Flow Simulation Tech Tip: Hardware Benchmarks

This past month I started a transition to new hardware which gave me a chance to compare four different machines side by side. Because I am commonly asked about what hardware is best for flow simulation, I though I would try a few benchmark experiments to see how different combinations of: Memory, CPU and Disk Speed affect solve times. I also wanted to get a feel for scaling by running with a different number of cores.


Taking a quick look at the hardware, there are two i7 based laptops. The older machine (m6600) has an SSD drive and twice the memory (32Gb). There are also two Xeon based workstations, the older having only 12Gb of memory, both using 7200 rpm drives.

I started out by benchmarking the machines to see the strengths and weakness of each. I used a code called "Passmark" that I found here.

Looking at how the basic hardware setups stack up against one another, the SSD on the older m6600 laptop actually gave it a greater overall performance score than the new m6800 with a standard 7200rpm drive.

Benchmark Model: Because some of the machines are low on memory, I thought it would be good to test them with three differently sized models, since the memory needs on larger models will surely "choke" the older xeon and newer i7 laptop. (12 and 16Gb)

The basic physics of the model include:

- Internal Flow with Natural Convection, Conduction and Radiation. Essentially a hot oven being allowed to cool.


I'm using the same model at three different mesh resolutions. I monitored overall system memory during the solve to get a feel for model size/memory needed.

If you want to do performance monitoring and logging, I ran across this useful link during this exercise showing how to use Windows Performance Monitor:

Taking a look at time/iteration and memory needs versus model size; both relationships are pretty linear:

Benchmark Results Largest Model with and without Hyperthreading: For all of our plots I'm using the average time(s)/iteration over the first 58 iterations. The champ in this case is the 6 core xeon with 32Gb of RAM and 3.5 GHz clock speed. The runner up is the older i7 laptop aided by its memory to best the newer i7 laptop even though the clock speed on the new machine is 2.69v 2.3GHz.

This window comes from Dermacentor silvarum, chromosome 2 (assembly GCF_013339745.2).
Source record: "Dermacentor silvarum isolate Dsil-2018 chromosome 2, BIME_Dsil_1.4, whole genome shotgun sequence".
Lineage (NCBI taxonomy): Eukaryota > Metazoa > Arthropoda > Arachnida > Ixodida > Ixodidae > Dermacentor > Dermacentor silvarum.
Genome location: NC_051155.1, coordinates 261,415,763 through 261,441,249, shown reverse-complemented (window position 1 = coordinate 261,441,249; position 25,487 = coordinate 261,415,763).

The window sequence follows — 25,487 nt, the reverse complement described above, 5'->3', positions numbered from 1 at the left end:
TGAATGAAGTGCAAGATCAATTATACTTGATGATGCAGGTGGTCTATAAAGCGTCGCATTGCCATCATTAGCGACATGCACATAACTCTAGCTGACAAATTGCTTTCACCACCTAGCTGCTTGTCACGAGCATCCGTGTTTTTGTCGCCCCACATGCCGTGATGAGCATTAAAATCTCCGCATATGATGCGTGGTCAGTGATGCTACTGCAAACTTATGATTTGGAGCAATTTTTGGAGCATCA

Below is the same plot with the older dual quad core xeon removed since it was hindered by a lack of memory.


  • - The 6 core xeon with hyperthreading still showed slight performance increase when solving with 12 cores versus 8.
  • - The m6600 i7 showed only a slight performance increase when solving with 8 cores hyperthreaded versus 4 with hyperthreading off.
  • - With 32Gb of RAM, I suspect the newer m6800 would have been faster even without the SSD.

Benchmark Results Medium Model No Hyperthreading: When running the medium-sized model, none of the machines should be slowed by memory limitations, so it's a better comparison of scaling and clock speed. Observations:

  • - Even with 8 cores, the older dual quad xeon's low clock speed and slower disk was consistently the slowest.
  • - With this smaller model, the newer i7 laptop can take advantage of its faster clock speed and after 2 cores is faster than the older i7.
  • - The 6 core xeon with the highest clock speed is consistently the fastest. 

Taking a look at scaling (x times faster than 1 cpu alone), here we see that the 6 core xeon machine is still getting decent benefits when going from 4 cores to 6 cores, ~2.4x faster to 3.1 x faster than a single core alone.